Birch Firewood

The quality of birch firewood can range from excellent to moderate depending on the species of birch you are using.

Birch are usually small to medium sized trees that grow in lowland areas and have shallow root systems.

These trees are probably best known for their unique bark.

As with most trees there are several different species within the birch family, but the yellow birch and the black birch produce the best firewood.

Another common species of birch called the white birch can also be used for firewood but it doesn't supply as much heat as the yellow or black birch.  

To learn more about each tree and their firewood characteristics lets take a closer look at each individual species.

Black Birch

The black birch, also known as mountain mahogany, sweet birch and cherry birch, is probably the most desirable firewood within the birch family. The wood has dense fibers which allows it to burn long and hot. These qualities alone make it a prized firewood.

The black birch also has a unique sweet smell when it burns. As with most birch species it's recommended you cut and split black birch as soon as possible after felling the tree for optimal seasoning. This is due to the high sap content within the tree.  The black birch is arguably among the top desirable firewood choices of all wood types.

Yellow Birch

The yellow birch, or swamp birch, is identified by its silver-yellow smooth bark. As it ages the bark starts to curl back giving it a unique appearance. The yellow birch is a hard, strong, dense wood used in making furniture. The density of the wood makes it an excellent firewood choice.

Another identifier of the yellow birch is the wintergreen aroma emitted when it's burning. Yellow birch does have a few drawbacks.  It's hard to split and it dries slow. It's recommended you cut and split the yellow birch as soon as possible after felling to allow the wood to properly season. It's important to expose the wood surface to air and allow it to dry due to the woods high sap content.

White Birch

The white birch, or paper birch, is best known and used for its bark. It has white, thin, paper like bark with dark thin horizontal stripes.

The bark is waterproof and has been used in making wigwams, canoes, bowls and many other things. The wood fibers are not as dense and strong as the black or yellow birch resulting in a lighter wood that is an inferior firewood choice compared to the other two.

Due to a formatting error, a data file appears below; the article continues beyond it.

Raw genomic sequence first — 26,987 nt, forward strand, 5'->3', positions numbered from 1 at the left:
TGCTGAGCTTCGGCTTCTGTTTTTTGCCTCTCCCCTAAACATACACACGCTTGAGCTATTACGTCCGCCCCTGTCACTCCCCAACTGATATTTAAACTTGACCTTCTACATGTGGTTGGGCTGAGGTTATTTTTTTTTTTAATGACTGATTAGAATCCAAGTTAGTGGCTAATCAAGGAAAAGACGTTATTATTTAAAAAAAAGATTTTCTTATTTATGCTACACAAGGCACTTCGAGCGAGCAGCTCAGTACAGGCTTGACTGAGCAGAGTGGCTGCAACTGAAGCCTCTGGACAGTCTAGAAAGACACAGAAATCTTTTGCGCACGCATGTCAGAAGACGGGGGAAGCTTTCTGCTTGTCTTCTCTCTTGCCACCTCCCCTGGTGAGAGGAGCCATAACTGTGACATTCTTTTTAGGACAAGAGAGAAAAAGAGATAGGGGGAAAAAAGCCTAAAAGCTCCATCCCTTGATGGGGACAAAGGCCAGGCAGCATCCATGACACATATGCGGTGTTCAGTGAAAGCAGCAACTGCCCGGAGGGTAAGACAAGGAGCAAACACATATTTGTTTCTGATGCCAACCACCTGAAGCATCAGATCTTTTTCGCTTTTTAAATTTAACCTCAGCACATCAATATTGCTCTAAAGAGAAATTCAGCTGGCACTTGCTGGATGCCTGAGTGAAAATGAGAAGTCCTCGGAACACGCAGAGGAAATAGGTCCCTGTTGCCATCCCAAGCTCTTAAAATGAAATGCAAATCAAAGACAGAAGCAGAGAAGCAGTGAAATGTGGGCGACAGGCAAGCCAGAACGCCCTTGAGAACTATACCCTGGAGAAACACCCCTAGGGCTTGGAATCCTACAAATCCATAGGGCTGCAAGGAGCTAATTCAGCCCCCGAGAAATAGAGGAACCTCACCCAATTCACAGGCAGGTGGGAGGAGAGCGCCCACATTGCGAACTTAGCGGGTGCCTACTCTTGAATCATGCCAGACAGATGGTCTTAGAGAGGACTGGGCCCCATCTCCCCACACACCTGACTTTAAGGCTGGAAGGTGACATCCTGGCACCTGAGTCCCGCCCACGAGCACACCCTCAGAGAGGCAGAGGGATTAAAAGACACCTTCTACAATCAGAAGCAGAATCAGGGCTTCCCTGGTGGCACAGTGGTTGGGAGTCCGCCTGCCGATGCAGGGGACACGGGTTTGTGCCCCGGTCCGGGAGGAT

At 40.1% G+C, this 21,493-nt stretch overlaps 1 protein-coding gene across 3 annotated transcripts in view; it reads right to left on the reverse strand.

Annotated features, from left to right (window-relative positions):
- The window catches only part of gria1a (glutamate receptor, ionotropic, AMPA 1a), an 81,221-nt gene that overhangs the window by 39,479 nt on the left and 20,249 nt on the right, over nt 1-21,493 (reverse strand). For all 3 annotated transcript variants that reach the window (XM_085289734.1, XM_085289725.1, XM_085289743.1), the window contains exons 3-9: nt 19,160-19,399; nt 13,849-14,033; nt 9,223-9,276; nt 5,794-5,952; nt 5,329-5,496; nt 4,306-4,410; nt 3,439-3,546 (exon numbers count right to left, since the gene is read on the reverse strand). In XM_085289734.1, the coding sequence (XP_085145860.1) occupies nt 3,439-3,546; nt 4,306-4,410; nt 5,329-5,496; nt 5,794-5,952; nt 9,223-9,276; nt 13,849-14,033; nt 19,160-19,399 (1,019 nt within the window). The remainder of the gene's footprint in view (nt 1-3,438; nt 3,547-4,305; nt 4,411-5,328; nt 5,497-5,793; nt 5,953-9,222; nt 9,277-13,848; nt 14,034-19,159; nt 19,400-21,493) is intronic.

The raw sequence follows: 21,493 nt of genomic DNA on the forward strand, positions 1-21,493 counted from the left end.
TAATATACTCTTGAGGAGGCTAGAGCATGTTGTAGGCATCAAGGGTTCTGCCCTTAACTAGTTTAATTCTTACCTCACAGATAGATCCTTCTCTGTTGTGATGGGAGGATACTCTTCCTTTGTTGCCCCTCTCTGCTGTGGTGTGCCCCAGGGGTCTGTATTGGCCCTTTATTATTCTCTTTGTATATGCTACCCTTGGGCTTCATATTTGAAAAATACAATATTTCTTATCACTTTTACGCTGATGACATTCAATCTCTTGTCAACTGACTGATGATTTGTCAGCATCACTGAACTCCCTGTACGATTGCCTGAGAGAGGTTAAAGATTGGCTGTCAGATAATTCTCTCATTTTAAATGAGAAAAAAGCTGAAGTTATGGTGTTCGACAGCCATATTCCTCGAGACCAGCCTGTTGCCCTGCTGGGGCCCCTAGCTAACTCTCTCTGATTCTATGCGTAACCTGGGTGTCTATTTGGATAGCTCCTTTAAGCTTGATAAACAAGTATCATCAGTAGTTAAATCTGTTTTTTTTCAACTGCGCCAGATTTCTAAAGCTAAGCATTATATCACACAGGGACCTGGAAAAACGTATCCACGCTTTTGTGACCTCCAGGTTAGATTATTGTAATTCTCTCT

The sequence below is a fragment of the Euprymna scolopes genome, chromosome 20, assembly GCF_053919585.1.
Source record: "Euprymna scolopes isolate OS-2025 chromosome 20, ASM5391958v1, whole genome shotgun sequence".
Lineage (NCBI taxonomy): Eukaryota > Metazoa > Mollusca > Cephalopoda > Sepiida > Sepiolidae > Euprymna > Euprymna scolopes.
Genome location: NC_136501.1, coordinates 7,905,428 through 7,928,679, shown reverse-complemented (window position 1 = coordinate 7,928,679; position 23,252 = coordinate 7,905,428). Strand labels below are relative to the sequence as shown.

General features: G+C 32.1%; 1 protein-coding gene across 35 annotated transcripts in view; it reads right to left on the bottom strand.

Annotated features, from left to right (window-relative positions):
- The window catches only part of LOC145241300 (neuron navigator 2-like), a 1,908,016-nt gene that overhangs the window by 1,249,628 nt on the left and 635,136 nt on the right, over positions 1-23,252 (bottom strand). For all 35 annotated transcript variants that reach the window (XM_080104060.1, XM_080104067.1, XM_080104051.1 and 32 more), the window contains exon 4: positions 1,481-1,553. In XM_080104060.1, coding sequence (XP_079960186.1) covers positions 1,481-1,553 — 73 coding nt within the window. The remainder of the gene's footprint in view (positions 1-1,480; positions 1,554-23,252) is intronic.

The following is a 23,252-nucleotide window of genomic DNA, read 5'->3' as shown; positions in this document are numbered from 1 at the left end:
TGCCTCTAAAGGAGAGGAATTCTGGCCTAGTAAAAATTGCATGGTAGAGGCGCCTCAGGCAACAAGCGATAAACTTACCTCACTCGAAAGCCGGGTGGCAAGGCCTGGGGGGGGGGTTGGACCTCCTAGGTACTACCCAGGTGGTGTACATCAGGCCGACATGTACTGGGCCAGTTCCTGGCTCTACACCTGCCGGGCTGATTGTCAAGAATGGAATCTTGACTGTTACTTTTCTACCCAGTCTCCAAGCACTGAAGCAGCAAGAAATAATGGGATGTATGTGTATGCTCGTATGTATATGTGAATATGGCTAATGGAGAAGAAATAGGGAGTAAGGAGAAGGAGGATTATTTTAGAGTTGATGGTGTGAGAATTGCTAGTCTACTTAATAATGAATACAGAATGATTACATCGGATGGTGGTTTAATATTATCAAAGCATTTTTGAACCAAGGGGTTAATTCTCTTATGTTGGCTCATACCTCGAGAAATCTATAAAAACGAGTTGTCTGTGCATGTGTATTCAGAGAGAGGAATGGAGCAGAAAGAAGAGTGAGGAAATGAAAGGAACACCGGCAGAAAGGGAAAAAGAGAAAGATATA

The bark on the tree tends to hold in the moisture making white birch difficult to season. It's important to split white birch into small sections and give the wood plenty of time to dry.

Also, make sure not to stack the wood directly on the ground because white birch is known to quickly decay if left exposed to the elements. The white birch is just an okay, middle of the road firewood choice, but it can supply decent heat if properly handled.

Birch Firewood - What Others Have Said

One of our visitors explains his experience using birch firewood to heat his home.

"We heat our house with wood and I came across your site when researching Birch.  This is what I've found with 4 winters of not using the oil burner.  I have experience with Oak, White Ash, Chestnut, Cherry, Maple and now Birch.  I didn't prepare enough wood for this year so I had to buy a couple of cords, and my source is predominantly Birch.

Oak, far-and-away produces the most heat and burns the longest.  A couple of medium-sized logs in the stove will burn for a couple of hours, giving me about 400 degrees, and if I load-up the firebox with oak it will pass 500 degrees.  It's the best wood to heat-up the house in the morning and to keep the chimney clean.

White Ash, Chestnut, Cherry and Maple each have unique qualities, but are generally similar in terms of heat, length of burn and coaling.  Usually 350-400 degrees, 45-60 minutes of burn and a couple of hours of good coals.

Birch is both a blessing and a curse.  It produces only about 250-300 degrees, seems reluctant to burn and produces a high amount of creosote (based on the build-up I see on the stove's glass door), yet it goes to coals very quickly and stays in coals for a long time.  

So, for actually getting the house warm in the morning it's not ideal, and the coals take-up a lot of space, producing not-enough heat… however, for sustained heat overnight or if we're gone for most of the day I can load-up the firebox with this and will still have usable coals 6, or even 8 hours later (if I cut the oxygen).  The stove might be only 150 degrees at that point, but I'll take it since I don't get that much coal from the other woods."

-Rob

Firewood Usage

Black birch will produce 26.8 million BTU's per cord.

Yellow birch will produce 21.8 million BTU's per cord.

White birch will produce 20.2 million BTU's per cord.

Overall, birch firewood can rank from excellent to just okay, depending on the species you choose to burn. A few tips to help you get the most out of birch are:

- Give the wood plenty of time to season

- Split it into small, usable pieces

- Stack it off the ground

- Cover the stacked wood


Return from Birch Firewood to Firewood Types

Return from Birch Firewood to Firewood Home Page

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